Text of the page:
There is no doubt that a mountain lion reintroduction would be politically complex and challenging. Cougars are a top-level predator. Livestock owners in the East will have concerns about mountain lions eating their animals. Realistically, cougar depredation happens rarely: In 2010, only 1 of out every 200 cattle that died in the U.S. that year was killed by a mountain lion. However, that will be small comfort to livestock owners who lose their animals, so insurers could establish a fund to compensate livestock owners for their losses and to help them lessen the already small chance of attacks before they happen.
People are also likely to be afraid of mountain lions, but the numbers show that this fear is outsized. From 1890 to 2008, 153 confirmed cougar attacks on humans and 21 human fatalities occurred in the United States and Canada combined. That translates to 1.3 attacks and 0.2 fatalities per year, or one every five years. For comparison, over 29,000 people are injured and another 200 die in collisions with deer each year. Reducing those numbers by 22 percent a year could save over 6,500 injuries and 40 lives annually.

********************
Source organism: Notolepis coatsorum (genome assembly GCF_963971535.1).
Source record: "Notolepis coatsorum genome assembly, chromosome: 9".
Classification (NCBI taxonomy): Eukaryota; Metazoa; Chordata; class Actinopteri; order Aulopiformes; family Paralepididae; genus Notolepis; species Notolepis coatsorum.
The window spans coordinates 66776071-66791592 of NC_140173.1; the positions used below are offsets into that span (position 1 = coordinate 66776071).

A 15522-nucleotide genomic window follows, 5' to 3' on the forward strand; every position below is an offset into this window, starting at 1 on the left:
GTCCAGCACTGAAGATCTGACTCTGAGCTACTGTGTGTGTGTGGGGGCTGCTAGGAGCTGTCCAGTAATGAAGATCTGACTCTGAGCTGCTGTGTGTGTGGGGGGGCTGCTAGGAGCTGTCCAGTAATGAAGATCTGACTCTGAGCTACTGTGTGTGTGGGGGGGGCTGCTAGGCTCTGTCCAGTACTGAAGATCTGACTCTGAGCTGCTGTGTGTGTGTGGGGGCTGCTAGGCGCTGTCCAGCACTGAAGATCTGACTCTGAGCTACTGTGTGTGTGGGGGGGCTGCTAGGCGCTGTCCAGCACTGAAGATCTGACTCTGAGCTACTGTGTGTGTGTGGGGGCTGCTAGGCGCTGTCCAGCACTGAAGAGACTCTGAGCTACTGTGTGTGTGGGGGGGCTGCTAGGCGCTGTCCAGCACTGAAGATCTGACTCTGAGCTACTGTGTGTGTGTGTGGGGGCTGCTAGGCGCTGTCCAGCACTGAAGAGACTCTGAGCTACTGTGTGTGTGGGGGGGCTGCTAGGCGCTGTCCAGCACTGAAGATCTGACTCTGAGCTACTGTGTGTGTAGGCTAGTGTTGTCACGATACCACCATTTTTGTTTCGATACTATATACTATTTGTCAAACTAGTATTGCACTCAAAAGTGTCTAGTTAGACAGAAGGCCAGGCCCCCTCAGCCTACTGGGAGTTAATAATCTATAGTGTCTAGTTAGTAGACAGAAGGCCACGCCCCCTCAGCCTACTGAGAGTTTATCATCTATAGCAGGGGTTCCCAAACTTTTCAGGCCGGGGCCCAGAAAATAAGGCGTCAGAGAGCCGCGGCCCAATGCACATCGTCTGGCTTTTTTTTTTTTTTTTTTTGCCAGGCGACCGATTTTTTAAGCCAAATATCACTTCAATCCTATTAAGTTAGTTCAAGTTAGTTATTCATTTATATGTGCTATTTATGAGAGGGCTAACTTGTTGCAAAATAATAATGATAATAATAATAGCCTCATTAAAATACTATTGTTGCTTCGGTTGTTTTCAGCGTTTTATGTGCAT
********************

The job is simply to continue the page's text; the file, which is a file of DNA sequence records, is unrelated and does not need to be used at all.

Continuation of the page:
Still, people would likely complain. When a car hit a juvenile male mountain lion in Connecticut a few years ago, it sparked controversy, but no one was harmed. So introduction efforts would have to be accompanied by community outreach, and would be best done in partnership with wildlife conservation and rural development organizations. They would have to assert the benefit of the program—which would include environmental benefits in addition to financial ones.
Nonetheless, it is asking a lot for the auto industry to take on this potentially unpopular program. But they might have to. The long term economic situation for the industry is a troubling one: Self-driving cars will be safer than actual humans driving cars, which will result in people paying less for insurance since insurance will be less valuable with fewer accidents on the roadways. Self-driving technology is being developed faster than expected and threatens to wipe out 40 percent of premium payments to auto insurers in the future.
To maintain profitability, auto insurers are going to need to find new investments cut costs to match the future revenue reductions in the industry.
Bringing back mountain lions to the East Coast might be just the thing.